Nyoah Rosmarin

Nyoah is an architectural graduate currently located in Westgarth, Melbourne. 

Email
nyoahr(at)gmail.com
Phone
(61) 434 839 916



I acknowledge the Wurundjeri Woiwurrung and Bunurong/Boon Wurrung peoples of the Eastern Kulin Nation, upon whose ancestral lands I practice. I pay respect to the Elders both past, present and emerging as the traditional custodians of this land, and its knowledge.

Nyoah Rosmarin

Nyoah is an architectural graduate currently located in Westgarth, Melbourne.

Email
nyoahr(at)gmail.com
Phone
(61) 434 839 916



I acknowledge the Wurundjeri Woiwurrung and Bunurong/Boon Wurrung peoples of the Eastern Kulin Nation, upon whose ancestral lands I practice. I pay respect to the Elders both past, present and emerging as the traditional custodians of this land, and its knowledge.


Old House

This project – a renovation and extension to a heritage cottage in South Melbourne – is typical. It works with the common inner-suburban constrants of a tight lot and council rules to provide simple, contemporary amenity as the last residence for an aging Grandma. Dimensions have been generally reduced to accomodate her while maintaining it as a financial assest for the next generation.

It seems that things appear to be harder to reach as you age – you shrink when you grow older.

Due for Completion in 2024.

Design by Project 12 Architecture.
Construction by Samtaz Construction.
37.8343°S, 144.9559°E

Regional Bureaucracy

Regional Bureaucracy – anecdotally, analytically and always critically – presents a selection of relevant regional works that reveal an architectural mode that is distinctly ‘good enough’.

Every regional city and town has basic amenities of some description. A post office, a school, a town hall, a police station, and sometimes, a swimming pool. Across the Australian state of New South Wales (NSW), the majority of these buildings were designed by the NSW Government Architect’s Office (GAO), most prolifically over a period of thirty years from 1958 to 1988. These civic structures – equally recognisable and indistinguishable in their form and wider sensibilities – create an oeuvre of public architecture that is both statewide and specifically local.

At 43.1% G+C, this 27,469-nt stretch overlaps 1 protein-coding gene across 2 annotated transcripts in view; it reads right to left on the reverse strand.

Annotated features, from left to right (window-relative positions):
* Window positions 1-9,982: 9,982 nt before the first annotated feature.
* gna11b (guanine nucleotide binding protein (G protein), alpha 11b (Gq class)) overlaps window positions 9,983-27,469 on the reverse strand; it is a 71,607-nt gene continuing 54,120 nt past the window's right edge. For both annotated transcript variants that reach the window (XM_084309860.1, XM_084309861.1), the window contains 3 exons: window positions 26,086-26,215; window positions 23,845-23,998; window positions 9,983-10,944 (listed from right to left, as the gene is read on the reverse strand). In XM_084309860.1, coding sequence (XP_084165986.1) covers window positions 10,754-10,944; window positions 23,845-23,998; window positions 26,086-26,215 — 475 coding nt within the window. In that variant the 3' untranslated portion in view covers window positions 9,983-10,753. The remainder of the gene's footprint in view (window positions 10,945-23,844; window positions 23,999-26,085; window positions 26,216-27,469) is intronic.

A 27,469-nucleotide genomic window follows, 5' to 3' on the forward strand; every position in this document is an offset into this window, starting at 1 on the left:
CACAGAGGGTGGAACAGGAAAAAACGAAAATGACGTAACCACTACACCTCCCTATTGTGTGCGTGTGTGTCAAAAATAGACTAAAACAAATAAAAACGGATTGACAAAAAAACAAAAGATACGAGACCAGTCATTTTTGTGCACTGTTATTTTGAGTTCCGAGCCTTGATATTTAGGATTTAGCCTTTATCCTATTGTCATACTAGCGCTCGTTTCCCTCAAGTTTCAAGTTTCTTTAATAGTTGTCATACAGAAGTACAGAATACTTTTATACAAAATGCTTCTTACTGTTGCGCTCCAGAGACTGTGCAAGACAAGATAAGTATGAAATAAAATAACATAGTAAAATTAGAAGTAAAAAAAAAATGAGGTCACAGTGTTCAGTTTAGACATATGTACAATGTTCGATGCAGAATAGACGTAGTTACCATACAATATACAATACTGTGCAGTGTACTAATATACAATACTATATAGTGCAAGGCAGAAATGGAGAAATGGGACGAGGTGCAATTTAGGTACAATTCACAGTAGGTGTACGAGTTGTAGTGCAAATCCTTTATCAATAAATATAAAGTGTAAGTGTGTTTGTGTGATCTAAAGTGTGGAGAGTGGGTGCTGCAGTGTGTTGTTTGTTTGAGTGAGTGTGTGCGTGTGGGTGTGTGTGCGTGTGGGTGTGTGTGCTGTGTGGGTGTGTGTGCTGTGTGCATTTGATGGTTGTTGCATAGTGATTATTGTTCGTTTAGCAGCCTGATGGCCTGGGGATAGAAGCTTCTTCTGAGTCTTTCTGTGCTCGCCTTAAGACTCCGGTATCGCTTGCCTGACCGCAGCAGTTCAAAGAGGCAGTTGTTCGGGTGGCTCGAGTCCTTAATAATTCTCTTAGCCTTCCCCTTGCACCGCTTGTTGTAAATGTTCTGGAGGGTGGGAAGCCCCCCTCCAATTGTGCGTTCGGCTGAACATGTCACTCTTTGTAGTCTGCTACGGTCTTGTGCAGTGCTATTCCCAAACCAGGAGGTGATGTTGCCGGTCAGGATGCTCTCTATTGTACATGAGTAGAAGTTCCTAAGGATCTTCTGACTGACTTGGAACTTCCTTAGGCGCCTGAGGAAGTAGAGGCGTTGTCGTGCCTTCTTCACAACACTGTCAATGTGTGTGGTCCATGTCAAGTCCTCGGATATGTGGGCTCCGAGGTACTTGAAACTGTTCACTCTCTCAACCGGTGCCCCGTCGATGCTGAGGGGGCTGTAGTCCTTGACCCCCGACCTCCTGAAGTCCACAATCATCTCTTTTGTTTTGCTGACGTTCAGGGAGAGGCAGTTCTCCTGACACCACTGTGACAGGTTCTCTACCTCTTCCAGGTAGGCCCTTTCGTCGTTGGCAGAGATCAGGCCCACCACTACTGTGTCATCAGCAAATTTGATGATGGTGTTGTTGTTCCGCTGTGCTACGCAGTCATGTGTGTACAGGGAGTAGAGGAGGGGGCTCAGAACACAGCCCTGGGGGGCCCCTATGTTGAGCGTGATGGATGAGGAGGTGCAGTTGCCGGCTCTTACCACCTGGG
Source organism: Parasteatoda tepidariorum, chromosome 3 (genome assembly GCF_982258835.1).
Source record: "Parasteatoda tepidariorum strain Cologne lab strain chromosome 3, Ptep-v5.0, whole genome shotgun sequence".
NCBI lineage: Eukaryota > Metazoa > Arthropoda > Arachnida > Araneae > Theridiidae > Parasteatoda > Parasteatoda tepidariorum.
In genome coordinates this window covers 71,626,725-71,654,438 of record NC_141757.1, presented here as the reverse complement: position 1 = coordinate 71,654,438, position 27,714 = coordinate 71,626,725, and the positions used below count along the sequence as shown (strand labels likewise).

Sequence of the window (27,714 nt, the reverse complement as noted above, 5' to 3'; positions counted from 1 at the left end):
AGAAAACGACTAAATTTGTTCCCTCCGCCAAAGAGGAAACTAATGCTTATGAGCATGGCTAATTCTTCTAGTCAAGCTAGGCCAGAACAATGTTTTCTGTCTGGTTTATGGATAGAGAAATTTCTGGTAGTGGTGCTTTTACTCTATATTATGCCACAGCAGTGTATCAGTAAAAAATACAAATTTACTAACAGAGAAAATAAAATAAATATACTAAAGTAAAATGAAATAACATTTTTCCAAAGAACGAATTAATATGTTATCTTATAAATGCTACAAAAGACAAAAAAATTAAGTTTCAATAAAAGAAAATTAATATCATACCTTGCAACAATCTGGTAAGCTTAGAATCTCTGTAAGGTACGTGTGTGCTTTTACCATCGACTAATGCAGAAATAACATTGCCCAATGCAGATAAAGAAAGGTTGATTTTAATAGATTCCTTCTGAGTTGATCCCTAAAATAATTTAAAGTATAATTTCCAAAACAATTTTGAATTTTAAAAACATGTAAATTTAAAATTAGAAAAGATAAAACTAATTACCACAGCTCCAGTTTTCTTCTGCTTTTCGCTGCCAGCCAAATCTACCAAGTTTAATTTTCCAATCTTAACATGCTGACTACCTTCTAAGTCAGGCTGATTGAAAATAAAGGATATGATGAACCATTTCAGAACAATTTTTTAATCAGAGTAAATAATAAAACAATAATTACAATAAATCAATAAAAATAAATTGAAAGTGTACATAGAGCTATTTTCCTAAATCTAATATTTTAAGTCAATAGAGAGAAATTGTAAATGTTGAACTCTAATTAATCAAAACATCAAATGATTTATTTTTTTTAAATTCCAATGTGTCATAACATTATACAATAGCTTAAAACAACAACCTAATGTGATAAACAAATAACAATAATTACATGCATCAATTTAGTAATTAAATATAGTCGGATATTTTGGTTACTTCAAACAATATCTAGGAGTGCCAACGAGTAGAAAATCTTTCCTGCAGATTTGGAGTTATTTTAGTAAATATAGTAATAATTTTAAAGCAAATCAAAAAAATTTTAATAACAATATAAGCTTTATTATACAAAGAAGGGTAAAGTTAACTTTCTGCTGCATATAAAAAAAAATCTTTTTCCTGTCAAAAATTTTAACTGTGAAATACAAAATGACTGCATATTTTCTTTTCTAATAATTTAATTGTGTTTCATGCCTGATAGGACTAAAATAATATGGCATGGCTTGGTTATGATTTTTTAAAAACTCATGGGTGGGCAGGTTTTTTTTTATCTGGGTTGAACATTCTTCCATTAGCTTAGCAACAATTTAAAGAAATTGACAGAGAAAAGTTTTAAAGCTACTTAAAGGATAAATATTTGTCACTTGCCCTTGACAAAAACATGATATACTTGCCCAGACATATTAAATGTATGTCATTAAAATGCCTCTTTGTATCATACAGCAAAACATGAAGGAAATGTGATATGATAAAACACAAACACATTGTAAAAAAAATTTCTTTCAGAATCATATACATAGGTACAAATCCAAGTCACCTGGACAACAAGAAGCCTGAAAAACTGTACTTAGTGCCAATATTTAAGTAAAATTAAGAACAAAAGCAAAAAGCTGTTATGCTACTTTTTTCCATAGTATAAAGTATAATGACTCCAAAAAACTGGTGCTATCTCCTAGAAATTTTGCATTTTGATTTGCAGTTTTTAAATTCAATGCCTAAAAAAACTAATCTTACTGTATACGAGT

With Guillermo Fernández-Abascal, Hamish McIntosh, Jordan Bamford, Jack Cooper, Christopher Kerr, and Billy McQueenie.

Published by Perimeter Editions.
Design by Nicole Ho and Samson Ossedryver.
31.2532°S, 146.9211°E




It’s Hot Outside

We spent the week watching the Sun. With an average annual value of 350 w/m2, the Sun is one of the reasons that we’re able to live on Earth. From this starting point, we questioned, how can the solar device become architecture?

Maybe revisiting our relationship with the Sun – like the cat who follows the heat when it is cold, and the shadow when it is warm – could provide some answers. We started with the roof as the first exchange between fire and rain. A blurry border between protection and invitation – a perimeter, but not a boundary. A home only defined by the objects covered by the roof, if only for a few seasons.

At the very least, it is nice to be outside.

With Yun-mo Kim.

Studio by Thomas Raynaud of ASBR.
As a part of Porto Academy.
45.8713°N, 8.9841°E




Sydney is Missing a Public Square

Along Oxford Street, intersected by Flinders Street and Darlinghurst Road, is Taylor Square. But in many ways it is a square in name only. It is more often thought of as an intersection or something to cross.

To open the public ground plane means to remove some of its boundaries. In the centre of the star-shaped square, a carpet is positioned to tie together the urban room. While the carpet is open,  it also frames – and is framed – by the pockets of its surrounds. It is a visible void for protests; a platform to spectate mardi gras from; and a speakers’ corner. A place to see, and be seen – a place to be heard.

With William McRoberts and Calum York.
Studio by Urtzi Grau.
33.8810°S, 151.2168°E




Gallery Extension

The National Gallery of Australia is an immediate reference. It is an icon, by nature. It is a transient structure composed by a metaphysical architect. There are many interpretations, readings and experiences in the galleries, yet the building is anchored through a few simple ideas – structure and journey.

The proposed extension – a gallery to house temporary exhibitions – reinterprets and recomposes these principles, albeit with a few moments that clearly distinguish itself. The temporary gallery is a volume of 30m x 25m x 20m, with a horizontal colonnade, a big facade, a long ramp and an inverted concrete dish. All existing orders and services defined by the original scheme are more and less maintained, with only a single wall required to be demolished.

Studio by Angelo Candalepas.
30.496271°S, 151.638507°E




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